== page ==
(New York) — A prominent Saudi Arabian human rights defender was brought before a Riyadh court on Monday on 11 activism-related charges in the latest example of what Amnesty International called a “troubling string of court cases” aimed at silencing human rights campaigners.
The charges against Mohammad Fahad al-Qahtani include setting up an unlicensed organization, understood to be the Saudi Civil and Political Rights Association (ACPRA) of which he is a founding member, “breaking allegiance to the ruler,” accusing the judiciary of allowing torture and accepting confessions made under duress, describing the Saudi Arabian authorities as a police state, inciting public opinion by accusing authorities of human rights violations, and turning international organizations against the Kingdom.
His appearance in Riyadh’s Criminal Court is part of a series of recent trials aimed at silencing human rights activists in the Kingdom.
“The Saudi Arabian authorities’ trial of Mohammad al-Qahtani is just one of a troubling string of court cases aimed at silencing the Kingdom’s human rights activists,” said Philip Luther, director of Amnesty International’s Middle East and North Africa Program. “The case against him should be thrown out of court as it appears to be based solely on his legitimate work to defend human rights in Saudi Arabia and his sharp criticism of the authorities.”
The Saudi Arabian authorities have recently targeted a number of human rights defenders, both through the courts and through arbitrary measures such as the imposition of travel bans.
On June 11, Dr. Abdullah al-Hamid, a well-known advocate of reform and another of ACPRA’s founders, also went on trial at Riyadh’s Criminal Court, charged with a long list of offenses. Most are similar to those with which al-Qahtani is charged and relate to his human rights work. He is also charged with inciting disorder, including by drafting and publishing a statement calling for protests.
Several human rights activists were present at his trial hearing, including al-Qahtani, who was only then informed that he was to be brought to trial a week later.
The trials of al-Qahtani and al-Hamid are due to resume on September 1. The two men, along with Dr. Abdulkareem Yousef al-Khoder, another founder and current president of ACPRA, have been under investigation by the public prosecution since March.
ACPRA was set up in October 2009. As well as reporting on human rights violations, it has helped many families of detainees held without charge or trial to bring cases against the courts and government.
In another ongoing case, human rights defender and writer Mikhlif bin Daham al-Shammari faces multiple charges, including trying to harm the reputation of the Kingdom in international media, communicating with suspect organizations and accusing state organs of corruption. Al-Shammari is well known for his critical writings about human rights violations and corruption.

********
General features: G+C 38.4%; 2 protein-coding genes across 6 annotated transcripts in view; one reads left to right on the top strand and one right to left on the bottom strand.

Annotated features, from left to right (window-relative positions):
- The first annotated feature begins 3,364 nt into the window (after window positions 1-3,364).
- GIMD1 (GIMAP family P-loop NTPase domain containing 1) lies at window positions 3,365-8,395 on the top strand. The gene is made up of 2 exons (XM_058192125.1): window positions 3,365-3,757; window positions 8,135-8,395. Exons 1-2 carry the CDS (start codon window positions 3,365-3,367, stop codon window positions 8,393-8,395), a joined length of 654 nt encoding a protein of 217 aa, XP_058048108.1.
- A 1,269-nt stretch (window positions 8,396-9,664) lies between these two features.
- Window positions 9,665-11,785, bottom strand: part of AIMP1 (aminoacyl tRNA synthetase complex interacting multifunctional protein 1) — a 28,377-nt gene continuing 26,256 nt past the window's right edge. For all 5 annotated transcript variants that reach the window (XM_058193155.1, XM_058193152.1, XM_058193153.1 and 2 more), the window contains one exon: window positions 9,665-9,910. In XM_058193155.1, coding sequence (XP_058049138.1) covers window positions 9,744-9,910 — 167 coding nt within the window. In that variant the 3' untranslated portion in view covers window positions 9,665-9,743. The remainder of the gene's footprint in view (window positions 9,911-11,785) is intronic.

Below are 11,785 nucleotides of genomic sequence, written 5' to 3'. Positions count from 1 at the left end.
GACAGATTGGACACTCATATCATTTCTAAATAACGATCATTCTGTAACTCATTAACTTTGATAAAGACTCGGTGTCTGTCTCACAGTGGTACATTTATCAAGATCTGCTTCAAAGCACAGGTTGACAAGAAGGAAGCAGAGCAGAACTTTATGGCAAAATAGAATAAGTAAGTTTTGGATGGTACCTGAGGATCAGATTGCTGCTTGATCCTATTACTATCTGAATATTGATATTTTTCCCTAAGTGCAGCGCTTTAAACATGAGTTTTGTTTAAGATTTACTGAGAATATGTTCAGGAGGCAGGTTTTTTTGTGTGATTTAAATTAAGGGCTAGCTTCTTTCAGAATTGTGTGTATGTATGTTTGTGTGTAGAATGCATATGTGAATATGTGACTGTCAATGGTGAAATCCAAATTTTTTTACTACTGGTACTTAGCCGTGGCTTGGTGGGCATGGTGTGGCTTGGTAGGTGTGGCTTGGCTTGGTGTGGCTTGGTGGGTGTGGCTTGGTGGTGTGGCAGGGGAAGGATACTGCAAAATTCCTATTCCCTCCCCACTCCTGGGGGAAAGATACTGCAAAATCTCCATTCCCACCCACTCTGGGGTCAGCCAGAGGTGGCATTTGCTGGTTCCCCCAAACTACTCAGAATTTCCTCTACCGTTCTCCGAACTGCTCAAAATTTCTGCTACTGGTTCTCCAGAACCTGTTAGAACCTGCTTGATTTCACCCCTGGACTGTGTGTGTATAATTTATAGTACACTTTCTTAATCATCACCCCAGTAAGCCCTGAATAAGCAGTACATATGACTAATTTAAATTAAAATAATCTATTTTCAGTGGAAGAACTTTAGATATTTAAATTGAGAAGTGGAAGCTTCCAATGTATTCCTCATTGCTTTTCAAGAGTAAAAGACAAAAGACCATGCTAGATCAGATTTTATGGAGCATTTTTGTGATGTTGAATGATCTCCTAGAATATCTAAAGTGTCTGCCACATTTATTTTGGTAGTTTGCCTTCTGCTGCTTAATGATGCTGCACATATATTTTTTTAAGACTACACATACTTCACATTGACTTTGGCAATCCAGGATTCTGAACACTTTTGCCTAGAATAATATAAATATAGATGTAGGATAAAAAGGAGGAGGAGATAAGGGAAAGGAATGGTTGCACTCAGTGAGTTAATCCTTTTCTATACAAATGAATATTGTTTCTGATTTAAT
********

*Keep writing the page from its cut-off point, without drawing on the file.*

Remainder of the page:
He was released in February on bail after more than a year and a half in detention for an article he published criticizing what he said was prejudice by Sunni religious scholars against members of the Shi’a minority and their beliefs. In April the authorities informed him he was banned from leaving the country for 10 years.
His trial in the Specialized Criminal Court – which was set up to try terrorism suspects – began onMarch 7 and his next session is scheduled for June 26.
Another human rights activist, Waleed Abu al-Kheir, is still fighting a case for disrespecting the judiciary and harming the reputation of the Kingdom by giving an international organization false information about his wife Samar Badawi. His trial before the Criminal Court in Jeddah began in September 2011.
He also had a travel ban imposed on him in March, just days before he planned to attend a democracy course at a US university. Amnesty International previously said the ban was unjustified and called for it to be lifted immediately.
“Through trials based on spurious charges and arbitrary restrictive measures like travel bans, Saudi Arabian authorities are engaged in a campaign to force human rights defenders into submission,” said Luther. “This must come to an end and human rights defenders must be allowed to carry on their crucial work to expose human rights violations and call for justice and accountability.”
Amnesty International is a Nobel Peace Prize-winning grassroots activist organization with more than 3 million supporters, activists and volunteers in more than 150 countries campaigning for human rights worldwide. The organization investigates and exposes abuses, educates and mobilizes the public, and works to protect people wherever justice, freedom, truth and dignity are denied.